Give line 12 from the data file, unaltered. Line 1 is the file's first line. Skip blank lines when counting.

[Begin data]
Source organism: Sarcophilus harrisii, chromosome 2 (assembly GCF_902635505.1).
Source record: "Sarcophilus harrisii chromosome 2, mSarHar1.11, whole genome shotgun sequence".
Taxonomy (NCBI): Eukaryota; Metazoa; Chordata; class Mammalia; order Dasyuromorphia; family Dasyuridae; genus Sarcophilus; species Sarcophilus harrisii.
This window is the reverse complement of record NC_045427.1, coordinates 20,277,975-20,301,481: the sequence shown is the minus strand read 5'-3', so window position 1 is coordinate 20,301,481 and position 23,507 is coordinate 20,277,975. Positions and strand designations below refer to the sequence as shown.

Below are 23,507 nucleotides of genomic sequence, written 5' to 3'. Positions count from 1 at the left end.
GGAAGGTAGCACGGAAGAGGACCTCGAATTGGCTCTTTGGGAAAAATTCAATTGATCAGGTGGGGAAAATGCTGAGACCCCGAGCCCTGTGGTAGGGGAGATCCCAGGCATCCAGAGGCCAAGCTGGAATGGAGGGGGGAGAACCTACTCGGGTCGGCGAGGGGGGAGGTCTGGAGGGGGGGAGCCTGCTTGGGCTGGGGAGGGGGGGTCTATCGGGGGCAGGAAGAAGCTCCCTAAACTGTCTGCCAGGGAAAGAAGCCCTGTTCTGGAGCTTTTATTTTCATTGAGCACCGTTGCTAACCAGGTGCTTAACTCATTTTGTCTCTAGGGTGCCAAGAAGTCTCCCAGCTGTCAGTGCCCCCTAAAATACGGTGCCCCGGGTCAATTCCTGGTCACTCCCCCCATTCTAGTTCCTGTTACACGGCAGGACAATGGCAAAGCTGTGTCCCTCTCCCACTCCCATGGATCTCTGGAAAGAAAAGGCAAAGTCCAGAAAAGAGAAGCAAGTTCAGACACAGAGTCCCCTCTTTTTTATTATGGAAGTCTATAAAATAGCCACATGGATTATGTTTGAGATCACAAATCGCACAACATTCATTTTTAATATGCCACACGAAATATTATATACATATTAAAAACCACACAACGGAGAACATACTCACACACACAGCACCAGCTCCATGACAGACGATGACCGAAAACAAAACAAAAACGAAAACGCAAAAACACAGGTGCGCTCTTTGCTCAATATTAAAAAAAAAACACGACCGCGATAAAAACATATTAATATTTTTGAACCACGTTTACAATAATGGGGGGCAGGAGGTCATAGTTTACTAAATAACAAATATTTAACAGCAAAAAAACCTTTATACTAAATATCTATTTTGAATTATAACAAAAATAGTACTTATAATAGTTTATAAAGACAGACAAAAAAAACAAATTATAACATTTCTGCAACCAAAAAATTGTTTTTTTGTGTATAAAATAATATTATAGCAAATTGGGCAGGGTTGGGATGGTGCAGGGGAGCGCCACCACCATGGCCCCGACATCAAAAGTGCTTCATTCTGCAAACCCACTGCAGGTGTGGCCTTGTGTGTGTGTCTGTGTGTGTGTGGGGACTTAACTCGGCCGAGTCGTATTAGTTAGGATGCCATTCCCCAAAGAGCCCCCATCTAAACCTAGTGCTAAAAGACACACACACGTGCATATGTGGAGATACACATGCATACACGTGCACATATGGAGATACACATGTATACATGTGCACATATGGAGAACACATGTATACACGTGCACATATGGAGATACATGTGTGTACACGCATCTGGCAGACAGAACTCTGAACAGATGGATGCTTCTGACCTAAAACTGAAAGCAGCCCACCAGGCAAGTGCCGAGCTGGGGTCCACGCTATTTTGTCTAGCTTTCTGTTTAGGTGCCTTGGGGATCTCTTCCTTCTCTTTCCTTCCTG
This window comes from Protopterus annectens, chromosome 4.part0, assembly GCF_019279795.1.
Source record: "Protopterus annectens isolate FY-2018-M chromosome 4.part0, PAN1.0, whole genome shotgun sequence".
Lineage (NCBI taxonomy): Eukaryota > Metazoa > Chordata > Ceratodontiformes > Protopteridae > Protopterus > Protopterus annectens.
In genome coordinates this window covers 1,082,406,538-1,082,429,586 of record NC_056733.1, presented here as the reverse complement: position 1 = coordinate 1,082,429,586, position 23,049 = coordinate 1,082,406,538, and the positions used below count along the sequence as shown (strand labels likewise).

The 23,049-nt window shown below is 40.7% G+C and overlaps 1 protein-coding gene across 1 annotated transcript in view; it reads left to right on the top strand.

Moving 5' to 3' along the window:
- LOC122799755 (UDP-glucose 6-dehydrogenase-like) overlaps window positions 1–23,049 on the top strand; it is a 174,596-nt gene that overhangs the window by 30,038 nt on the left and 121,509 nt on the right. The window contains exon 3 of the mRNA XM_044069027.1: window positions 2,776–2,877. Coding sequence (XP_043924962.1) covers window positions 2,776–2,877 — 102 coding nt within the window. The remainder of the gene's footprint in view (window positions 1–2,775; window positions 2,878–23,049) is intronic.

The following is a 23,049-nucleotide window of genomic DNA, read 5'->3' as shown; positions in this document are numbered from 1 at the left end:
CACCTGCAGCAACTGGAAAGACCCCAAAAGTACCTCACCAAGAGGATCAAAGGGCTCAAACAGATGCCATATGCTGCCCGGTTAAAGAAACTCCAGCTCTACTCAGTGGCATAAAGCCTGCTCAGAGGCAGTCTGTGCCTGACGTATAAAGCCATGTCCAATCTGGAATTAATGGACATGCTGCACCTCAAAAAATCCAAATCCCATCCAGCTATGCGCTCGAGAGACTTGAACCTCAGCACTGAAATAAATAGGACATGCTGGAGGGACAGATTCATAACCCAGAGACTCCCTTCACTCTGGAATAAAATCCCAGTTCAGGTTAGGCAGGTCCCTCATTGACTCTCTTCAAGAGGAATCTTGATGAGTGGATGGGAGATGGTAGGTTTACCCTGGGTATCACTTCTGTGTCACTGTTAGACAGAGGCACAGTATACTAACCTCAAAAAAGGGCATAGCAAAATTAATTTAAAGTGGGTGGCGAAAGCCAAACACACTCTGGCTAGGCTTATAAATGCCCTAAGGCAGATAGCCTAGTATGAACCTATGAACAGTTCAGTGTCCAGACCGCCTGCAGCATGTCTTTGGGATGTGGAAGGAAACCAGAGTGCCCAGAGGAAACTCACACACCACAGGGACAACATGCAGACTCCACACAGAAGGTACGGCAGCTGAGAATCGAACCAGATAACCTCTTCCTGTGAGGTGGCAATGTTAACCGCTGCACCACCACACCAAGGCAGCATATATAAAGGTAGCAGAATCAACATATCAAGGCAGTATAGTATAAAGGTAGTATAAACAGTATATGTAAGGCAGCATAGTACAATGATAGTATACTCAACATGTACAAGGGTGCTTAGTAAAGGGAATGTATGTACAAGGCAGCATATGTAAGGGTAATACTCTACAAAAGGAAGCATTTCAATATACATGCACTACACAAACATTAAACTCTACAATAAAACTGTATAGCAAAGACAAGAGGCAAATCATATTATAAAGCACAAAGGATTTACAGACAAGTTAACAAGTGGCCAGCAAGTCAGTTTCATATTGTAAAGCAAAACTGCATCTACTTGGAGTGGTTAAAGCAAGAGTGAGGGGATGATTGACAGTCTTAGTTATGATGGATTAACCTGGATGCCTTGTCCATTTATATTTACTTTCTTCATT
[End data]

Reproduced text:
Moving 5' to 3' along the window: